Q&A: Michele Wysocki

By Hamidah Glasgow   |   May 25, 2016

Michele Wysocki was born in Denver, CO two minutes after her identical twin sister November 1, 1984.  She received her BFA in Photography from The University of Colorado Denver in 2008 and her MFA in Photography from The San Francisco Art Institute in 2010.  Michele is finishing the current round of research and image making for her ongoing body of work The Poetics of Twinship.  She will have a solo show at The Center for Fine Art Photography in Fort Collins, Colorado in January 2017. 

Time Lapse Video of Twice Upon A Time research Notebook #1

Time Lapse Video of United U n t i e d  Research Notebook #2

HG: Your being an “identical twin” and participating in medical twin studies from a very young age inspired your body of work. Initially it was the doctors asking the questions taking the measurements, and then it became your work to do so. How did that shift happen for you as an artist?

MW:  That is a great question.  In graduate school I was asked, “Why are you drawn to science?”  It was a natural question to ask since most of the work I was making at the time contained elements of the scientific.  You would think that my personal connection to science as a twin study subject was obvious to me, it wasn’t.  It was buried beneath my individualized self, the self that only told her friends/professors/peers that she was an identical twin when her twin was in town- just to prevent confusion.  It was freeing that I was not known as an identical twin, that my uniqueness did not hinge on my relationship to my sister.  All of the pieces came together one afternoon when I rushed to a critique straight from the airport after having gone home to see my family.  I was flustered and chatty while hanging up my work and happened to mention my twin sister, her diabetes and the studies we have participated in as identical twins.  There it was.  I grew up surrounded by medical equipment and extra doctors visits because my sister was diagnosed with juvenile diabetes when we were 5 years old.  I watched her get a shot of insulin at least 3 times a day and check her blood sugars all day long.  The doctors at her appointments were perplexed, why does one identical twin have diabetes and the other one does not?  We participated in general studies, which made use of identical twins, and specific studies, which looked at our interesting case regarding juvenile diabetes.  I realized my experience of being an identical twin informs everything I do, so I chose to explore it fully.  It seemed appropriate to begin the project by embracing the scientific perspective of identical twins.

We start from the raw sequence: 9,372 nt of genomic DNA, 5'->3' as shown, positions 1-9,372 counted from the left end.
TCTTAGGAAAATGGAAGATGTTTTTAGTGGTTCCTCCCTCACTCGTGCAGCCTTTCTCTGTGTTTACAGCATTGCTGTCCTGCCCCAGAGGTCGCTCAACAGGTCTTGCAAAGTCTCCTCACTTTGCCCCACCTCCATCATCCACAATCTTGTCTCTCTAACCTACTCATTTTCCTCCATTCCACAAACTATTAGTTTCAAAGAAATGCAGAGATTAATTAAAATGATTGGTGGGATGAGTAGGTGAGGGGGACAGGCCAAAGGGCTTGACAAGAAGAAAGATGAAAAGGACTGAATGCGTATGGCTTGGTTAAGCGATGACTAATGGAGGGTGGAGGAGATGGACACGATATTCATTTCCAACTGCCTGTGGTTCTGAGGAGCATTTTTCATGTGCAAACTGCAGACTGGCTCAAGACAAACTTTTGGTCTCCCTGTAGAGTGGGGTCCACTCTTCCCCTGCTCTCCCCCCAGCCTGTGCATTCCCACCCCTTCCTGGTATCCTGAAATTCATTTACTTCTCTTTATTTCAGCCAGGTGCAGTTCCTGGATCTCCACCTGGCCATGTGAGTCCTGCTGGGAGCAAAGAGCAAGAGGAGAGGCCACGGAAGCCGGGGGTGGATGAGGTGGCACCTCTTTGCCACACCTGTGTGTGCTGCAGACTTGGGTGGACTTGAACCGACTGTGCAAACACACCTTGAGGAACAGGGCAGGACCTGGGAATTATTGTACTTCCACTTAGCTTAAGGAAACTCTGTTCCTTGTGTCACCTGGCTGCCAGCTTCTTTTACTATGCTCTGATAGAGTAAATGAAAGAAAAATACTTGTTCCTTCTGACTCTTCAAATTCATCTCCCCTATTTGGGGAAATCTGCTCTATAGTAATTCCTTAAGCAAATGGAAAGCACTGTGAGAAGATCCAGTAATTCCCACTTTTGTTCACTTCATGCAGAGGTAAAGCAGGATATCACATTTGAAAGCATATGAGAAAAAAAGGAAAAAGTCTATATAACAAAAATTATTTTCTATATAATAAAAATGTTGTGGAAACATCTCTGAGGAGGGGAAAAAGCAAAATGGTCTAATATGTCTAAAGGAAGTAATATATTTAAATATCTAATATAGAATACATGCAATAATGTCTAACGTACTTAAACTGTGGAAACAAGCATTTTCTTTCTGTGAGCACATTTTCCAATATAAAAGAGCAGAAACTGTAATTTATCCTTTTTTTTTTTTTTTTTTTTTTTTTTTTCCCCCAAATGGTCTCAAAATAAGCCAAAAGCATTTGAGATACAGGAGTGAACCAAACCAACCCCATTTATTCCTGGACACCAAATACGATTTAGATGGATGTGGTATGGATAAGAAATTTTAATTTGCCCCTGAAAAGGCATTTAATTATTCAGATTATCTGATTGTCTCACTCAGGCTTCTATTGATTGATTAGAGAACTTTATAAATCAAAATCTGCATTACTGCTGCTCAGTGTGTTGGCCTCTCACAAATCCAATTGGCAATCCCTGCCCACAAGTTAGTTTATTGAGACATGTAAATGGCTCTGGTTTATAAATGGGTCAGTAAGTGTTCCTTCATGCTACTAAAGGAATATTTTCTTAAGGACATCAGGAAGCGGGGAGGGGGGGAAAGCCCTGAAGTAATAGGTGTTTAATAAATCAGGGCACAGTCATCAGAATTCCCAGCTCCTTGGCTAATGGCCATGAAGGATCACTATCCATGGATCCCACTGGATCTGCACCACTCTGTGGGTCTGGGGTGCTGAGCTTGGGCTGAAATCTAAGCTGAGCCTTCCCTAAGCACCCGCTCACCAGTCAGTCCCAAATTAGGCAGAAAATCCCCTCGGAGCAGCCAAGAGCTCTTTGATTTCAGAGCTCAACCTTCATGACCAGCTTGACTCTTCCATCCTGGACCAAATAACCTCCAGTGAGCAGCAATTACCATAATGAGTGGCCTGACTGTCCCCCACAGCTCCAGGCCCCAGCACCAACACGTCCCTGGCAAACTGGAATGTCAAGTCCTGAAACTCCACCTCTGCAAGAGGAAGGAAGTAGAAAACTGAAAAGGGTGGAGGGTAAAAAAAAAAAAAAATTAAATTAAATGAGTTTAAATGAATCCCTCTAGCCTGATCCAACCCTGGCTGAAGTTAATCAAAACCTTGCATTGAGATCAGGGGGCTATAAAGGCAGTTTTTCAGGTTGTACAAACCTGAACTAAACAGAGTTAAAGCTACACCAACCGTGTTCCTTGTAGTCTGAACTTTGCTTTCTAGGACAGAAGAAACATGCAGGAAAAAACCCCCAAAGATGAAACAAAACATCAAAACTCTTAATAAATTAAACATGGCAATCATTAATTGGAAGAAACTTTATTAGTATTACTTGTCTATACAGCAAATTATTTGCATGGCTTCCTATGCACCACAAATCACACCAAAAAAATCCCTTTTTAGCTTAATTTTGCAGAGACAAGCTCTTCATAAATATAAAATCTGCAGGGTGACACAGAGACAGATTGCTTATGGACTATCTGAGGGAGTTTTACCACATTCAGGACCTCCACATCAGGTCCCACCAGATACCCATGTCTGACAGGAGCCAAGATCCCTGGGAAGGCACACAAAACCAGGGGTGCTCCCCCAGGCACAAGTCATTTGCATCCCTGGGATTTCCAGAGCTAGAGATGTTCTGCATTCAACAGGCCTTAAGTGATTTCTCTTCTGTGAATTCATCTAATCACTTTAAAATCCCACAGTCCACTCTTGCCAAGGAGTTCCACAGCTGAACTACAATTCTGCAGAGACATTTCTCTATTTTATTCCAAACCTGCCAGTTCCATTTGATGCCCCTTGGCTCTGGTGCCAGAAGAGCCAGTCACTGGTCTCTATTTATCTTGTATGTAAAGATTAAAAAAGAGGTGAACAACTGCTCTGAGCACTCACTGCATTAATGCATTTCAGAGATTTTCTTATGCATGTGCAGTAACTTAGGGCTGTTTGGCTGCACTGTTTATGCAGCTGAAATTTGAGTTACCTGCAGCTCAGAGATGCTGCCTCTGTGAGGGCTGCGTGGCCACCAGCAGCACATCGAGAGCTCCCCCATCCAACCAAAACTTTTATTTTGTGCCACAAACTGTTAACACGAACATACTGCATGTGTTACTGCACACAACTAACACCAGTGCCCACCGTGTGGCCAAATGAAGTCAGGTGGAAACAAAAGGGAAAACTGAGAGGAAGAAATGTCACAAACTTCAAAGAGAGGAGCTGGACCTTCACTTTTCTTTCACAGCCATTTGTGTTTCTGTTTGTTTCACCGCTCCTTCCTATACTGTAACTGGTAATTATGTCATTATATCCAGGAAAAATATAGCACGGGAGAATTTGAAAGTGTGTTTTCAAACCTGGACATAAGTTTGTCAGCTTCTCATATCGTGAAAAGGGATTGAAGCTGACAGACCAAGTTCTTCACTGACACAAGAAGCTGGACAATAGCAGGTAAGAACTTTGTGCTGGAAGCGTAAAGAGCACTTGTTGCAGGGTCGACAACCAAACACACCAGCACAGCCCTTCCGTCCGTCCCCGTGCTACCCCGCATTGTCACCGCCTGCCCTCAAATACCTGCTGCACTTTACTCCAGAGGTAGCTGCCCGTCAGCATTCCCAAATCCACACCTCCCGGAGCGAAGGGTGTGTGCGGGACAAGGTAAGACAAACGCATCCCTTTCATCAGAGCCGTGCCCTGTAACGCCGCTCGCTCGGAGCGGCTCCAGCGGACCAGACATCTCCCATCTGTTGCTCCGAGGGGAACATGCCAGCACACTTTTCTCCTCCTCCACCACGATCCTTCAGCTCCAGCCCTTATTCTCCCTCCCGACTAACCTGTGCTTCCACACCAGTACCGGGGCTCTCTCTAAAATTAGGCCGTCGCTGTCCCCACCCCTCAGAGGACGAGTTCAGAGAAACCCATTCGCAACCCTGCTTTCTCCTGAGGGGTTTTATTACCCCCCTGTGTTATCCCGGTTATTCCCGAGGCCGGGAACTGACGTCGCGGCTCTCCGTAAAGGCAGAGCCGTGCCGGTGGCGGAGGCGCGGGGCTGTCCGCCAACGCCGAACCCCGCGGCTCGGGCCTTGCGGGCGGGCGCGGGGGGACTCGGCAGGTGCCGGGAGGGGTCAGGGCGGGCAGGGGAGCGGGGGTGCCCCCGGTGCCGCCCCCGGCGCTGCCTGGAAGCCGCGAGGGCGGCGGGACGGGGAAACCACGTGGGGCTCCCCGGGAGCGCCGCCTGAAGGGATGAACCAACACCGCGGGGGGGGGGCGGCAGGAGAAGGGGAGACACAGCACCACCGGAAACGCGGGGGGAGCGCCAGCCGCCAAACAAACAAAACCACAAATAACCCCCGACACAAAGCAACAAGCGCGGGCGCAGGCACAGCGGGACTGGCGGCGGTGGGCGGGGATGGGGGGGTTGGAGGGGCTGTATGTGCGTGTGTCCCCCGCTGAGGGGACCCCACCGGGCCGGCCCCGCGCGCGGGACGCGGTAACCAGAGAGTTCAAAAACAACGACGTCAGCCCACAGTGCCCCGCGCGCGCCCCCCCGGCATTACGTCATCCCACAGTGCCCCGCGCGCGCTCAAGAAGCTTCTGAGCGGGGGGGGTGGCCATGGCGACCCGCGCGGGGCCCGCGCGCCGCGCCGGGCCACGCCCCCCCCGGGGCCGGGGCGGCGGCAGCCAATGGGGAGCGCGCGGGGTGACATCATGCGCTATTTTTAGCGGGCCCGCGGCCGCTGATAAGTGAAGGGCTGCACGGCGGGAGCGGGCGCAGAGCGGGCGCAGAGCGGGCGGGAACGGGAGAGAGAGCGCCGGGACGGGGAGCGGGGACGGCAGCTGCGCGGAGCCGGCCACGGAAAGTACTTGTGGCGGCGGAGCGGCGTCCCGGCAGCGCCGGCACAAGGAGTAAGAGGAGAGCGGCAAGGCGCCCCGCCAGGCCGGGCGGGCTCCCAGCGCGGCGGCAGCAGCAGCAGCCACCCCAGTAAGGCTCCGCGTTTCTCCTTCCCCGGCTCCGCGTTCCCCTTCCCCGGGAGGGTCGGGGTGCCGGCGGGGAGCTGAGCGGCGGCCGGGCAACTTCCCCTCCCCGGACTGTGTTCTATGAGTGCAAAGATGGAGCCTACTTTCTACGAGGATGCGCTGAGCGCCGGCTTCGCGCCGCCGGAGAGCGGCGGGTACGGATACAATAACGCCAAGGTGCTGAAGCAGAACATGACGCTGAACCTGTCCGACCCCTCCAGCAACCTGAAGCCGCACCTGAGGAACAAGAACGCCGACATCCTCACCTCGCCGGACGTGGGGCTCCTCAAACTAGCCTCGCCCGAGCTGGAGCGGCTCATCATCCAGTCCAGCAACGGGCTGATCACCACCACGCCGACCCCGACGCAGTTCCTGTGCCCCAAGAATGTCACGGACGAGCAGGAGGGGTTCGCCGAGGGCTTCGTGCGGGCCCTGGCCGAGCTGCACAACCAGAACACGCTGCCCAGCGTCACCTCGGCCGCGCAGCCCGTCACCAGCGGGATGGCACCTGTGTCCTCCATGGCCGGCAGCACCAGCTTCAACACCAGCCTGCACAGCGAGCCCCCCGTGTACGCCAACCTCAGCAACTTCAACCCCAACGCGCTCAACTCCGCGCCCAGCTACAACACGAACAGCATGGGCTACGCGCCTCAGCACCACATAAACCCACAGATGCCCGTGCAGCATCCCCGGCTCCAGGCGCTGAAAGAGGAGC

HG: In your statement about Twice Upon A Time, you talk about obsessive compulsion to prove the validity of your questions. What were those initial questions?